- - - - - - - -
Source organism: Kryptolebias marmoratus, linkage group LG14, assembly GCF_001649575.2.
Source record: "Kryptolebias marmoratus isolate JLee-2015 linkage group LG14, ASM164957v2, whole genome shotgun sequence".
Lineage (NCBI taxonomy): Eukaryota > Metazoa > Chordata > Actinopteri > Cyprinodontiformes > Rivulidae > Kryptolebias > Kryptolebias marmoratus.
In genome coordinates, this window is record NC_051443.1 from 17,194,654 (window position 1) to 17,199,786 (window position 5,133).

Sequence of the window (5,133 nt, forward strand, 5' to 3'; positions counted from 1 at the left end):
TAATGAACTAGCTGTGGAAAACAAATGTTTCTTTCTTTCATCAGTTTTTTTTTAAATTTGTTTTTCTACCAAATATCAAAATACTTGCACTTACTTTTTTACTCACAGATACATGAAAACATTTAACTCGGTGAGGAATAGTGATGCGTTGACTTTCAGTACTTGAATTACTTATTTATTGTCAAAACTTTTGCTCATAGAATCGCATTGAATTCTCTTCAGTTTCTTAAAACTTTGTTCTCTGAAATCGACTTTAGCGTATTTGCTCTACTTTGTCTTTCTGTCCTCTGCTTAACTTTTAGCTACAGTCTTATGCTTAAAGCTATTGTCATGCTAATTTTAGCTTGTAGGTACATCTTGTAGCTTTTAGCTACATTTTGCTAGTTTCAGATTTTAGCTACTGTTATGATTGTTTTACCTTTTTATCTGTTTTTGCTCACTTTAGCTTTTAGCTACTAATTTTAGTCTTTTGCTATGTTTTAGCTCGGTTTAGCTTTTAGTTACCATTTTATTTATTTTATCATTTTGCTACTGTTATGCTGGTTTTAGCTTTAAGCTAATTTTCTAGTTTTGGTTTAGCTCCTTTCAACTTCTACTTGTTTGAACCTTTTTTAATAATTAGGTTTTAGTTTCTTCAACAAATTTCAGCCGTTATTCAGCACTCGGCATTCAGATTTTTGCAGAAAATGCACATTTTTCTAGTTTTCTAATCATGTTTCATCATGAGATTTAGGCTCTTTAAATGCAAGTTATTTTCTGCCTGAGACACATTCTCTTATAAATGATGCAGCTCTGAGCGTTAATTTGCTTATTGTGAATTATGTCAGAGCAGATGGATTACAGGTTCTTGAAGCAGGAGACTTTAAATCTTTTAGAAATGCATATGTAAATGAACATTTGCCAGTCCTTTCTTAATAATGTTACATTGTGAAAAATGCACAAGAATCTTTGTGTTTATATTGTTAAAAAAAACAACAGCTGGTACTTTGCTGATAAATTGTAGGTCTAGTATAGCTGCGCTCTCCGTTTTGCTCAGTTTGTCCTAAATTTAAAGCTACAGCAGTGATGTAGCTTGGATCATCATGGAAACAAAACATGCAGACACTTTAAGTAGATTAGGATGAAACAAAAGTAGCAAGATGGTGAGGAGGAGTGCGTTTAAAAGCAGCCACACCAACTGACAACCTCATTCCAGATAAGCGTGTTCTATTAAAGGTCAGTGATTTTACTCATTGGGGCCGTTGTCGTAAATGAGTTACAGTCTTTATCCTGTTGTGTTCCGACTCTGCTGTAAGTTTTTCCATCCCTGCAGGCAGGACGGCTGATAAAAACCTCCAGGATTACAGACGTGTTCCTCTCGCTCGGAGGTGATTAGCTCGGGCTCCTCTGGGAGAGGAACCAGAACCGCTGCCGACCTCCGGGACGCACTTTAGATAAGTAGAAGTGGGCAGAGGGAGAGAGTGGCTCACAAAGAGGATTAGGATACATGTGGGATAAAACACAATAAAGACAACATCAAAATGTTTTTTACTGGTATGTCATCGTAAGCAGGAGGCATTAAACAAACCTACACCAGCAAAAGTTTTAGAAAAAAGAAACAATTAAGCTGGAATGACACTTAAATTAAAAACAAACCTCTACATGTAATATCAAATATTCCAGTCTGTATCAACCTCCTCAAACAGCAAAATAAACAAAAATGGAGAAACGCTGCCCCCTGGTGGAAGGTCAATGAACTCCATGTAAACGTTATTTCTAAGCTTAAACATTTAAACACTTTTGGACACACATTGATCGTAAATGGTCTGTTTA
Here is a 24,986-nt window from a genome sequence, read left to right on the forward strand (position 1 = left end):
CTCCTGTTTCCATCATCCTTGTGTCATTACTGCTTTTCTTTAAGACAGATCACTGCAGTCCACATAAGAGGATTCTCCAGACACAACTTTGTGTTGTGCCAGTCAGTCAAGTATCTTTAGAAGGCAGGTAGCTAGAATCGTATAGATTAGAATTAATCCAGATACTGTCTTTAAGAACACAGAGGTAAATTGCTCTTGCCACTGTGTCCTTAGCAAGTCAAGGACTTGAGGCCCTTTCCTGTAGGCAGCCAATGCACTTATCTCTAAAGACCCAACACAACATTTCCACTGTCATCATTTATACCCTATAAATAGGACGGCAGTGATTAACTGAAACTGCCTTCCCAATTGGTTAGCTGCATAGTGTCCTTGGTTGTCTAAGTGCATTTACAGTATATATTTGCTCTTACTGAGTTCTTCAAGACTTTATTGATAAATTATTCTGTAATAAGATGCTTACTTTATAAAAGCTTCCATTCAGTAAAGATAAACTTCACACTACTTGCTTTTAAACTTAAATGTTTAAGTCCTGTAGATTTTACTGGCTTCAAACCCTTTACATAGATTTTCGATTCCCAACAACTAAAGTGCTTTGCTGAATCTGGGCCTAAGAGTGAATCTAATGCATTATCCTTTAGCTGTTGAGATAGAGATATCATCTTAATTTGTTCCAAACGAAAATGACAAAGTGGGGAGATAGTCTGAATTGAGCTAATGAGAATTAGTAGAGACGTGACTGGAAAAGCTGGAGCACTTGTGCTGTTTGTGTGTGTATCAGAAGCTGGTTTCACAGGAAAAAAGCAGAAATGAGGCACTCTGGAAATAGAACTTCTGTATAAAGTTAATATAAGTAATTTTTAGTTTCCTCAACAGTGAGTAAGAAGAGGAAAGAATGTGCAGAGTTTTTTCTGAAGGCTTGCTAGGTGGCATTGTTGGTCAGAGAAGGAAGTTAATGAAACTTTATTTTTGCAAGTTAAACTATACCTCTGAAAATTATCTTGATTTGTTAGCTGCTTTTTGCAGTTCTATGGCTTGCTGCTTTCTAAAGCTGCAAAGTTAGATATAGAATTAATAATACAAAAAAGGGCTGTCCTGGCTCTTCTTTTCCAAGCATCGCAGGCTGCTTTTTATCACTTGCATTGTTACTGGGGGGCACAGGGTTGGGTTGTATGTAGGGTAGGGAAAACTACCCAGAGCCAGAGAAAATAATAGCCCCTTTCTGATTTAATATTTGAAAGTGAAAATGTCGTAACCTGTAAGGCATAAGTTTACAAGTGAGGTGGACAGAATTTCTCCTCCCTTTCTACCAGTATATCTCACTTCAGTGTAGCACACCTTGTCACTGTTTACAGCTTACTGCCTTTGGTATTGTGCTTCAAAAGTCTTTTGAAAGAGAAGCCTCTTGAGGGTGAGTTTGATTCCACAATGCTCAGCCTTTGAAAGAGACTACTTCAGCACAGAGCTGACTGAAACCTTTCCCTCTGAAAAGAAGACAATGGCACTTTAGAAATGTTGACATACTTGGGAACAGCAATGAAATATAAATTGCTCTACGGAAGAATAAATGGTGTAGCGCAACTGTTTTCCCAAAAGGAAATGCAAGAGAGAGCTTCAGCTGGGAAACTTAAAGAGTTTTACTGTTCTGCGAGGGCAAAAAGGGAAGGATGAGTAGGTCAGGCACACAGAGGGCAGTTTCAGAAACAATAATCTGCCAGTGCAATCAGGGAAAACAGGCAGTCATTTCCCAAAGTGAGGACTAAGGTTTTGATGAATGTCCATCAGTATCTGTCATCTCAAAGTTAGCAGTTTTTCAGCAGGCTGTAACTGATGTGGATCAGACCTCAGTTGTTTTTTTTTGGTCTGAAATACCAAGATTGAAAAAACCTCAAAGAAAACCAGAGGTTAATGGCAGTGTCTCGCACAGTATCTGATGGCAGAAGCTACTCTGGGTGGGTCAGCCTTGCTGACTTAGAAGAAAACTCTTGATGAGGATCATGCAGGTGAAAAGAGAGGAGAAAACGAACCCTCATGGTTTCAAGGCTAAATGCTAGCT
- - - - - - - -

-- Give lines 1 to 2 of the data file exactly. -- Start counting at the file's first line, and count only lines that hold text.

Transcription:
Source organism: Kryptolebias marmoratus, linkage group LG14, assembly GCF_001649575.2.
Source record: "Kryptolebias marmoratus isolate JLee-2015 linkage group LG14, ASM164957v2, whole genome shotgun sequence".